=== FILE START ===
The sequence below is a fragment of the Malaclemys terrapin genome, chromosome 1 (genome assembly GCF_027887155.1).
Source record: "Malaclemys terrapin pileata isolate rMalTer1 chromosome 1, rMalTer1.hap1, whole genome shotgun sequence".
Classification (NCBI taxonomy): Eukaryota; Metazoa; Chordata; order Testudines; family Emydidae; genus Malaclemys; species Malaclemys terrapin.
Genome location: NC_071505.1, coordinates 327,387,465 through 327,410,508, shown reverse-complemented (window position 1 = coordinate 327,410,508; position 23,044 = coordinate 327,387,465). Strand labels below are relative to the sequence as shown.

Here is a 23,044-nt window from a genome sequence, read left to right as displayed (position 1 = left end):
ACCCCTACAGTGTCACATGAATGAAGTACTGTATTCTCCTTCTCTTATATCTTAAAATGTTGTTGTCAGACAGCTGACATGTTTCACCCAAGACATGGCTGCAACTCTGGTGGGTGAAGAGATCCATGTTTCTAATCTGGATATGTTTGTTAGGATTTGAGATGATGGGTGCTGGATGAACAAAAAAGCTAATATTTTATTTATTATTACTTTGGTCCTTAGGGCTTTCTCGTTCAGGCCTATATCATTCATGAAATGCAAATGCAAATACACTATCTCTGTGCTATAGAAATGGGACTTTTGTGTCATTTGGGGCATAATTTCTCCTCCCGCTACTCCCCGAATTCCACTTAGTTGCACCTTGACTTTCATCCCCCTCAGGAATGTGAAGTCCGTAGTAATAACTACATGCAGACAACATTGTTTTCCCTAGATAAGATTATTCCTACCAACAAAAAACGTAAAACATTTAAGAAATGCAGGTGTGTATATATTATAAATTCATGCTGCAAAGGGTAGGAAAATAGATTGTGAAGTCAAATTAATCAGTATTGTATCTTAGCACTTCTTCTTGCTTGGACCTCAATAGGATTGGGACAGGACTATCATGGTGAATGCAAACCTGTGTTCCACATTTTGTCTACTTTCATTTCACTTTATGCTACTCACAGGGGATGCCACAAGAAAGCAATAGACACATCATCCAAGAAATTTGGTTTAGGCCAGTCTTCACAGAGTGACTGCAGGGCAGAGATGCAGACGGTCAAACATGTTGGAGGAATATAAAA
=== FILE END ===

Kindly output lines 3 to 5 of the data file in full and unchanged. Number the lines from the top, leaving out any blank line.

Classification (NCBI taxonomy): Eukaryota; Metazoa; Chordata; order Testudines; family Emydidae; genus Malaclemys; species Malaclemys terrapin.
Genome location: NC_071505.1, coordinates 327,387,465 through 327,410,508, shown reverse-complemented (window position 1 = coordinate 327,410,508; position 23,044 = coordinate 327,387,465). Strand labels below are relative to the sequence as shown.

Here is a 23,044-nt window from a genome sequence, read left to right as displayed (position 1 = left end):